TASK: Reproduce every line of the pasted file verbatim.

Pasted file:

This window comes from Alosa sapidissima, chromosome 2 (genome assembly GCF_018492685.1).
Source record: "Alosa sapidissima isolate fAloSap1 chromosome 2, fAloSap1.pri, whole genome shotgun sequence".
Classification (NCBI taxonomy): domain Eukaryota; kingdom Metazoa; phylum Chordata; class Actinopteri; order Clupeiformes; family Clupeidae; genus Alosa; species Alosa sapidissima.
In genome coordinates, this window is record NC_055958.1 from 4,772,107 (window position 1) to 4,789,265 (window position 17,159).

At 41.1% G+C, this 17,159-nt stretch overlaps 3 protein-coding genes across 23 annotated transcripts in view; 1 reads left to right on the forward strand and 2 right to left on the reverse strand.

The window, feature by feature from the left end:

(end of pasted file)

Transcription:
This window comes from Alosa sapidissima, chromosome 2 (genome assembly GCF_018492685.1).
Source record: "Alosa sapidissima isolate fAloSap1 chromosome 2, fAloSap1.pri, whole genome shotgun sequence".
Classification (NCBI taxonomy): domain Eukaryota; kingdom Metazoa; phylum Chordata; class Actinopteri; order Clupeiformes; family Clupeidae; genus Alosa; species Alosa sapidissima.
In genome coordinates, this window is record NC_055958.1 from 4,772,107 (window position 1) to 4,789,265 (window position 17,159).

At 41.1% G+C, this 17,159-nt stretch overlaps 3 protein-coding genes across 23 annotated transcripts in view; 1 reads left to right on the forward strand and 2 right to left on the reverse strand.

The window, feature by feature from the left end: